Thoughts on Artificial Intelligence, Androids, and the Robot Apocalypse

  • by Gitabushi

This is yet another slapped-together post, partly because I have some half-formed ideas I want to explore in public, and partly because I haven’t written anything for the blog for awhile and PCBushi is growing increasingly abusive in my DMs.

Assertion: Human-like androids are not science fiction, they are fantasy.

Science Fiction, whether Hard or Soft, requires at least a hand-wave explanation of what technology got us there.  Science Fiction is supposed to be an investigation of what could happen or what could have happened.  Fantasy is more the creation of a fully-impossible universe to explore some concepts.  Every Artificially-Intelligent and Indistinguishable-From-Humans android in fiction pretty much just appears on-stage, fully formed, without even much of a handwave.

Whoops!  Let me back up.

Assertion: The divisions between Fantasy, Hard Science Fiction, and Soft Science Fiction only matter if you read SFF to think.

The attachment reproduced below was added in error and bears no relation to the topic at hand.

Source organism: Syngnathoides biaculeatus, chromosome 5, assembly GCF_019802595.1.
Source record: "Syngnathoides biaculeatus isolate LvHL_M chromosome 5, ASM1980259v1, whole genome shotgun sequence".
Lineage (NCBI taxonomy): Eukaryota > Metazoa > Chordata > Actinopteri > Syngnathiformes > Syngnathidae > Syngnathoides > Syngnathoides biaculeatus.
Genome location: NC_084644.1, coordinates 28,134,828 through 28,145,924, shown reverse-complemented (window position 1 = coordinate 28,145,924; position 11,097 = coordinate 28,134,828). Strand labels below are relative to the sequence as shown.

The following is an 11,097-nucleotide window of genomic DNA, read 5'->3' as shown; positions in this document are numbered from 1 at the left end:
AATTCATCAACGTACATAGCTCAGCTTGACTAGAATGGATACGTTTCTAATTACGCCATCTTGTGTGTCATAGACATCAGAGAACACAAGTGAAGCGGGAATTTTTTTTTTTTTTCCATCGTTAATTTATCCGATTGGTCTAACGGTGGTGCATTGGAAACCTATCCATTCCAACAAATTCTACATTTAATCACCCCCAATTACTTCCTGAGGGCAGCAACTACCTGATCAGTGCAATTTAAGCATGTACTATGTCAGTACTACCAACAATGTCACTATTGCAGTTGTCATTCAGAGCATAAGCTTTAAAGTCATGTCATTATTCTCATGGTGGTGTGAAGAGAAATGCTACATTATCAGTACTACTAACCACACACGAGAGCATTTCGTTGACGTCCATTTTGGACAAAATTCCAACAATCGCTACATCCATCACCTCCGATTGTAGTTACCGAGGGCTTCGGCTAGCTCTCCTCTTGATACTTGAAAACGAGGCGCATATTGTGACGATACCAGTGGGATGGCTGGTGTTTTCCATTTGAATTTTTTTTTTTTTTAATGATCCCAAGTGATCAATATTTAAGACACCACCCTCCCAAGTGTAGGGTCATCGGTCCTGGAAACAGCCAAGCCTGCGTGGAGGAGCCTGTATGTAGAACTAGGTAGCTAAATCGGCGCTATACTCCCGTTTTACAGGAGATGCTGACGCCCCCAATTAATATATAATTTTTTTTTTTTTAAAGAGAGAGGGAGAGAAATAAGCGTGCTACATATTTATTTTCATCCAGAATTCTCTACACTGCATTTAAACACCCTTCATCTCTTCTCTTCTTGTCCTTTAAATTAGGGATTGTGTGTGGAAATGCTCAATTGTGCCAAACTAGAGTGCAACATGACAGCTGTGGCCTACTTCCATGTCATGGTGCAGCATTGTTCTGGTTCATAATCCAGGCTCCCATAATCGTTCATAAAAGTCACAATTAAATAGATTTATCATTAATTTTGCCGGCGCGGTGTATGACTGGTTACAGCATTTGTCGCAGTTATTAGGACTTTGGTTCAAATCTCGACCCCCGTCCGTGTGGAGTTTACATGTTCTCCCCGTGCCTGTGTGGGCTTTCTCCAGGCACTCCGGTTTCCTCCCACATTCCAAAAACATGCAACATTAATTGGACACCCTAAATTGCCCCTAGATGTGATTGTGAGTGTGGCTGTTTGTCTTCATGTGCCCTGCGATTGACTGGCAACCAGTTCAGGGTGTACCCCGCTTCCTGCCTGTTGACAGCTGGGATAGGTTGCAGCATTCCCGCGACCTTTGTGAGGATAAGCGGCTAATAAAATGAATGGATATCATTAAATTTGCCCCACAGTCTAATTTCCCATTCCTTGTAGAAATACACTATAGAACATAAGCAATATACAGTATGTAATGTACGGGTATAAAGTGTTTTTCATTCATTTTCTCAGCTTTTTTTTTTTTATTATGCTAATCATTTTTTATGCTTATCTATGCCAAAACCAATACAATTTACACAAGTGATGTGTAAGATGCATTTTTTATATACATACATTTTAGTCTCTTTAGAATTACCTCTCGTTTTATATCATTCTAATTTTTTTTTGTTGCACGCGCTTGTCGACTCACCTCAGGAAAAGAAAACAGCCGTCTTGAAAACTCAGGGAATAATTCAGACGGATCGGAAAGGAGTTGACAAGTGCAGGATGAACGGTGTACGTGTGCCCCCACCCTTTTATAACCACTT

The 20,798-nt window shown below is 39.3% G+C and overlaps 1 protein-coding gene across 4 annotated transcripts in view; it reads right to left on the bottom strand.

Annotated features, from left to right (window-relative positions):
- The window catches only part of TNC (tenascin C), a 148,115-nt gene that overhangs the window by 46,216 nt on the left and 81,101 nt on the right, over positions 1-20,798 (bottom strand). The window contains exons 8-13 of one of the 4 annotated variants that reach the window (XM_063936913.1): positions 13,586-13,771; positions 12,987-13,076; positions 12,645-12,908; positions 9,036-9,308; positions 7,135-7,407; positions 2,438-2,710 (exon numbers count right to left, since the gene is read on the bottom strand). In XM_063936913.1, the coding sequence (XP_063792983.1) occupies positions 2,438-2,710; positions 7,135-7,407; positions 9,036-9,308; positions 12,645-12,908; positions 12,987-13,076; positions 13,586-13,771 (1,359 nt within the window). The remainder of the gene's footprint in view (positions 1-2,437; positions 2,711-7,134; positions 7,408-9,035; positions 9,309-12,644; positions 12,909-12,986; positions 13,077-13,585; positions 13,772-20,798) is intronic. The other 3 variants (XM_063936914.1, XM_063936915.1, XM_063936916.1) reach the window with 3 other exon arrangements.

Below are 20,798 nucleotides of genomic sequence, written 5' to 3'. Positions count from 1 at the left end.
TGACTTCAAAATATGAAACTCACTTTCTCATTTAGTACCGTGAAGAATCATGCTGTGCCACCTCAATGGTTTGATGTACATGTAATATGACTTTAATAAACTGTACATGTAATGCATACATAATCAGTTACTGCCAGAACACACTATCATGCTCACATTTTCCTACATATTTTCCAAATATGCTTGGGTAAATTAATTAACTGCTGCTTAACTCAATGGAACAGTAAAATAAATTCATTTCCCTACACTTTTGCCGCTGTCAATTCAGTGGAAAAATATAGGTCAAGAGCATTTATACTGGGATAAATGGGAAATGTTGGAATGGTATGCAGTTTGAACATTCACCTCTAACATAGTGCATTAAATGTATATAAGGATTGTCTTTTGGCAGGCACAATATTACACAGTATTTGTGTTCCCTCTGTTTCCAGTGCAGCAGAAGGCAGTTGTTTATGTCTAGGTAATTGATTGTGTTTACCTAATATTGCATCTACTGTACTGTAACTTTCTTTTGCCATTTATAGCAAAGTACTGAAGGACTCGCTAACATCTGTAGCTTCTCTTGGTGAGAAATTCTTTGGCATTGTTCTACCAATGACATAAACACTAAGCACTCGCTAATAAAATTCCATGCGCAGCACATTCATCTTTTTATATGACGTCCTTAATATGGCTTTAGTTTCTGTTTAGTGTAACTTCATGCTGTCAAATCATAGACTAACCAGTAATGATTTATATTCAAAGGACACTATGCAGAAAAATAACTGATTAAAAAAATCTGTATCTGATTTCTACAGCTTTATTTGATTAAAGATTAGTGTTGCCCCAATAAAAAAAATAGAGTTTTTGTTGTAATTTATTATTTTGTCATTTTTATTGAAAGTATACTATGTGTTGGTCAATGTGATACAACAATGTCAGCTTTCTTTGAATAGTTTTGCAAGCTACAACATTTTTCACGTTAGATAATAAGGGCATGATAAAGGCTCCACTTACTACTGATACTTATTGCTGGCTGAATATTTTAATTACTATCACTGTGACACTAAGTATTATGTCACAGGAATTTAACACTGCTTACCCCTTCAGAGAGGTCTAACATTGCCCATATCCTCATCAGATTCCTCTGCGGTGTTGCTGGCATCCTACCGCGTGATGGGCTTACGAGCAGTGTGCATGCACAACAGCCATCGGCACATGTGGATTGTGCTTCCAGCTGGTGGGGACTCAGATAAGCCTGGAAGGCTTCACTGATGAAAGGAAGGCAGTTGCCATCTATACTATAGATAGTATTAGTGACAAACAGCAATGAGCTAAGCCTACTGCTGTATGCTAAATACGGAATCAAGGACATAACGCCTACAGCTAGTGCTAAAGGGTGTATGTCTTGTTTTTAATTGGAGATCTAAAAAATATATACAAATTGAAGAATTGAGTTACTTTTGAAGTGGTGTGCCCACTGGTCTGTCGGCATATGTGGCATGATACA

If all you want is entertainment, or if the book is written only to entertain, then any classification or sorting attempt is likely to fail, is unnecessary, and probably a bad idea.

Okay, back to the narrative thread.

There are some works that sort of swerve close, at times, in trying to explain How We Got There.  “The Moon is a Harsh Mistress” by Robert Heinlein posits a computer system that “became aware” due to the number of synapses reaching a critical point…but then just adds in a “and something else unknown must have happened” for a few plot reasons I won’t share.  The Terminator movie series did explain that the earlier Terminators were just rubber-skinned metal skeletons, but managed to make actual flesh-cloaked cyborgs to defeat detection.  Okay, maybe.